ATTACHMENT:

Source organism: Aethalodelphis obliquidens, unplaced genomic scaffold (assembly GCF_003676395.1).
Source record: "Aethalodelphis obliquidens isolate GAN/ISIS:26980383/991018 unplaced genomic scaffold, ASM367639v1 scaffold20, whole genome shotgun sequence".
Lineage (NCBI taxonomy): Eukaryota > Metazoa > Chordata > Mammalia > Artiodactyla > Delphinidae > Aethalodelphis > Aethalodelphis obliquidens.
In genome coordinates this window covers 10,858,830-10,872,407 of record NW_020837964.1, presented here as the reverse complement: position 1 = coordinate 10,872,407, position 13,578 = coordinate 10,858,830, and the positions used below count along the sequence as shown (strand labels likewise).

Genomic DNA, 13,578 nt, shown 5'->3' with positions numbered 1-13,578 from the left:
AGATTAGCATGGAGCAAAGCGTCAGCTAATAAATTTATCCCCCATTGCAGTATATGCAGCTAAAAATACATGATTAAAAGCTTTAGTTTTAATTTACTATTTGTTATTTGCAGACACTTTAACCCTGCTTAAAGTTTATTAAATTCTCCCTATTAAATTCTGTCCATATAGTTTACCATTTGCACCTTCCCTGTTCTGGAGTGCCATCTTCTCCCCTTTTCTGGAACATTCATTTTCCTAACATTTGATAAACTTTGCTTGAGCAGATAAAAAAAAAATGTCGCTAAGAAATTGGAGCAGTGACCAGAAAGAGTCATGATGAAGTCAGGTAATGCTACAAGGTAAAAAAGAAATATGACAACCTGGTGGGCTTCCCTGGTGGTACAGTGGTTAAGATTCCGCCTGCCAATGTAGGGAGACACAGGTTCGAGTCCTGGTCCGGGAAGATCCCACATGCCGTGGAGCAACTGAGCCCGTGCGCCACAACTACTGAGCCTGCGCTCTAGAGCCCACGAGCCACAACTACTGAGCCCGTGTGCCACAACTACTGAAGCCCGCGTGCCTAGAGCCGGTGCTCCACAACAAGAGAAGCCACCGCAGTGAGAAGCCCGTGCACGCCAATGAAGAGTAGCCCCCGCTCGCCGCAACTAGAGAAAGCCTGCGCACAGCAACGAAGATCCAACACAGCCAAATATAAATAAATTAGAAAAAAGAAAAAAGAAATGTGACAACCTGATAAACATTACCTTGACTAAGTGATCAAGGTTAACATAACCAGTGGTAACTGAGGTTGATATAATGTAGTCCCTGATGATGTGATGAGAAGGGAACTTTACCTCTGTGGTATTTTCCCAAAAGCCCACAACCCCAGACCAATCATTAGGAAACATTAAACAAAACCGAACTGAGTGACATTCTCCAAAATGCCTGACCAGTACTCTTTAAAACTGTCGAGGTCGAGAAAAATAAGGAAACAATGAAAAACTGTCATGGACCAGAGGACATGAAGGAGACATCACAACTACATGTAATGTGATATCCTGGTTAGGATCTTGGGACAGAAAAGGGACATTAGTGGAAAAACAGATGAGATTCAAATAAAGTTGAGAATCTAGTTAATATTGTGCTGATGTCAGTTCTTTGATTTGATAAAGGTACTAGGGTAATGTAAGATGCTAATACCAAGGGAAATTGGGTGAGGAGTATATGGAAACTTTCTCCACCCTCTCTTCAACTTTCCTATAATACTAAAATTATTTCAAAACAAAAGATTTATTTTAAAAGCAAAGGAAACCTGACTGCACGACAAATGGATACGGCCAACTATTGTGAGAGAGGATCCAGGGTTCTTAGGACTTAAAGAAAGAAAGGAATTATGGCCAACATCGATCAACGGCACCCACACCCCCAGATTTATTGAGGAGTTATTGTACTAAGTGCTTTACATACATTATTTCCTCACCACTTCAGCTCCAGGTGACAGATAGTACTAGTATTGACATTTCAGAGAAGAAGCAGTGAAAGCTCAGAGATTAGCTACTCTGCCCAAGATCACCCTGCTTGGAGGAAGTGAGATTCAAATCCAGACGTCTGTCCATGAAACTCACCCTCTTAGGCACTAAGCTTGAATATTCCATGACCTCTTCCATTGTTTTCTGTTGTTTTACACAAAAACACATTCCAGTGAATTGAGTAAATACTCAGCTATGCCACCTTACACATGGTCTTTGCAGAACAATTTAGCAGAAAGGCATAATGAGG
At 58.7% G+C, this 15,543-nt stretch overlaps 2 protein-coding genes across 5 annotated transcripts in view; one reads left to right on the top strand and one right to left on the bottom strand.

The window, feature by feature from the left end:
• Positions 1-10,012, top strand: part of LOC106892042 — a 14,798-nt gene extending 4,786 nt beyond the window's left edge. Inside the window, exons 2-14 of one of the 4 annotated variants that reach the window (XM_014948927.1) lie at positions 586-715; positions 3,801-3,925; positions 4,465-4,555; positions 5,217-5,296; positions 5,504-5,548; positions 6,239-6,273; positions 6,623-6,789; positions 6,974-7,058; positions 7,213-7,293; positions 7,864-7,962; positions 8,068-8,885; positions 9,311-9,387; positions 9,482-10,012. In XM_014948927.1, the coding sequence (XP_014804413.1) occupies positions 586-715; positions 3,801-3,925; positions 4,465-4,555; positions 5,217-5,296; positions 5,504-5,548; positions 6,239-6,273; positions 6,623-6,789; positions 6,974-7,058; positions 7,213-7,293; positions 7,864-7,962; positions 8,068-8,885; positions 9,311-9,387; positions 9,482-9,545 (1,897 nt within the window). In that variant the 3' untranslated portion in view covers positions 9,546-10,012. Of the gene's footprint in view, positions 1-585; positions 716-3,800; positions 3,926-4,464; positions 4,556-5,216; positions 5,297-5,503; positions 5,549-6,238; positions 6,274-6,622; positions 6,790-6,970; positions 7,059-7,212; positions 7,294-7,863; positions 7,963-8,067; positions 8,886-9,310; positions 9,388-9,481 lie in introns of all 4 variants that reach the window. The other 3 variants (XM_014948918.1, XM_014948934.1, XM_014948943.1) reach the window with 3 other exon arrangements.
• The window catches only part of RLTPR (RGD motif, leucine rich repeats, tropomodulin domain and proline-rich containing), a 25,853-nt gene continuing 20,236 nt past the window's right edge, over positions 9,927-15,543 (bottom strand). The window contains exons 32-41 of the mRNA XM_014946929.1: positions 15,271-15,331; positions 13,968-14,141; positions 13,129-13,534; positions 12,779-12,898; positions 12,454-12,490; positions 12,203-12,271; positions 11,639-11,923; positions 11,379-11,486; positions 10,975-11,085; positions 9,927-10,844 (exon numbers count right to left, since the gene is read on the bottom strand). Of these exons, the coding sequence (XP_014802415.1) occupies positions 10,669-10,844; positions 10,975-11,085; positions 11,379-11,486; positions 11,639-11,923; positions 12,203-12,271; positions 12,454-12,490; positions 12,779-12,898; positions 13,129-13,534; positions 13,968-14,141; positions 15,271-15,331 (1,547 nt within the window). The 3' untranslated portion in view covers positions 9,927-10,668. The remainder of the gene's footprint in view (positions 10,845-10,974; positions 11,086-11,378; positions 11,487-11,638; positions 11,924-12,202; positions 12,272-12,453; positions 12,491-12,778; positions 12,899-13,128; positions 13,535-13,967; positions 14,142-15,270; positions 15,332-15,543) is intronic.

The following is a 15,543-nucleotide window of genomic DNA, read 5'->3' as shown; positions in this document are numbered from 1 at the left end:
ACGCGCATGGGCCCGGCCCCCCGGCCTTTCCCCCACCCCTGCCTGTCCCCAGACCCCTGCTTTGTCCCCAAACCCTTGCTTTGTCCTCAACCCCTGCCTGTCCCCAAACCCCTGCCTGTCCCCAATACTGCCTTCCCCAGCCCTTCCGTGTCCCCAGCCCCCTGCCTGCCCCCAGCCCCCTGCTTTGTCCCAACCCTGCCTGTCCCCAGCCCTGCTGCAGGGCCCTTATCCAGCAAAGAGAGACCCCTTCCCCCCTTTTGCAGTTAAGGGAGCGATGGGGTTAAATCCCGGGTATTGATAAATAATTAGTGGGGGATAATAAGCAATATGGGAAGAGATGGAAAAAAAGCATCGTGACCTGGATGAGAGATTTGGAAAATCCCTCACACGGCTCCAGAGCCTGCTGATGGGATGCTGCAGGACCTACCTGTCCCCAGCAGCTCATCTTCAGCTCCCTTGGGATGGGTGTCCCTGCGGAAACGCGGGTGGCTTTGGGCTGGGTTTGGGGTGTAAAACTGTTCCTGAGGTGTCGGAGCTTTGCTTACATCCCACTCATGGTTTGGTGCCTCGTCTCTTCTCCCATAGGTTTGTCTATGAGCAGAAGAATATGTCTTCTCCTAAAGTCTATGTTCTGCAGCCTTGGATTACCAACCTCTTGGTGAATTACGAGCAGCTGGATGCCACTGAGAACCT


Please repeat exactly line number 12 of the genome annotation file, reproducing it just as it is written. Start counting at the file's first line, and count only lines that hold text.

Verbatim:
ACGCGCATGGGCCCGGCCCCCCGGCCTTTCCCCCACCCCTGCCTGTCCCCAGACCCCTGCTTTGTCCCCAAACCCTTGCTTTGTCCTCAACCCCTGCCTGTCCCCAAACCCCTGCCTGTCCCCAATACTGCCTTCCCCAGCCCTTCCGTGTCCCCAGCCCCCTGCCTGCCCCCAGCCCCCTGCTTTGTCCCAACCCTGCCTGTCCCCAGCCCTGCTGCAGGGCCCTTATCCAGCAAAGAGAGACCCCTTCCCCCCTTTTGCAGTTAAGGGAGCGATGGGGTTAAATCCCGGGTATTGATAAATAATTAGTGGGGGATAATAAGCAATATGGGAAGAGATGGAAAAAAAGCATCGTGACCTGGATGAGAGATTTGGAAAATCCCTCACACGGCTCCAGAGCCTGCTGATGGGATGCTGCAGGACCTACCTGTCCCCAGCAGCTCATCTTCAGCTCCCTTGGGATGGGTGTCCCTGCGGAAACGCGGGTGGCTTTGGGCTGGGTTTGGGGTGTAAAACTGTTCCTGAGGTGTCGGAGCTTTGCTTACATCCCACTCATGGTTTGGTGCCTCGTCTCTTCTCCCATAGGTTTGTCTATGAGCAGAAGAATATGTCTTCTCCTAAAGTCTATGTTCTGCAGCCTTGGATTACCAACCTCTTGGTGAATTACGAGCAGCTGGATGCCACTGAGAACCT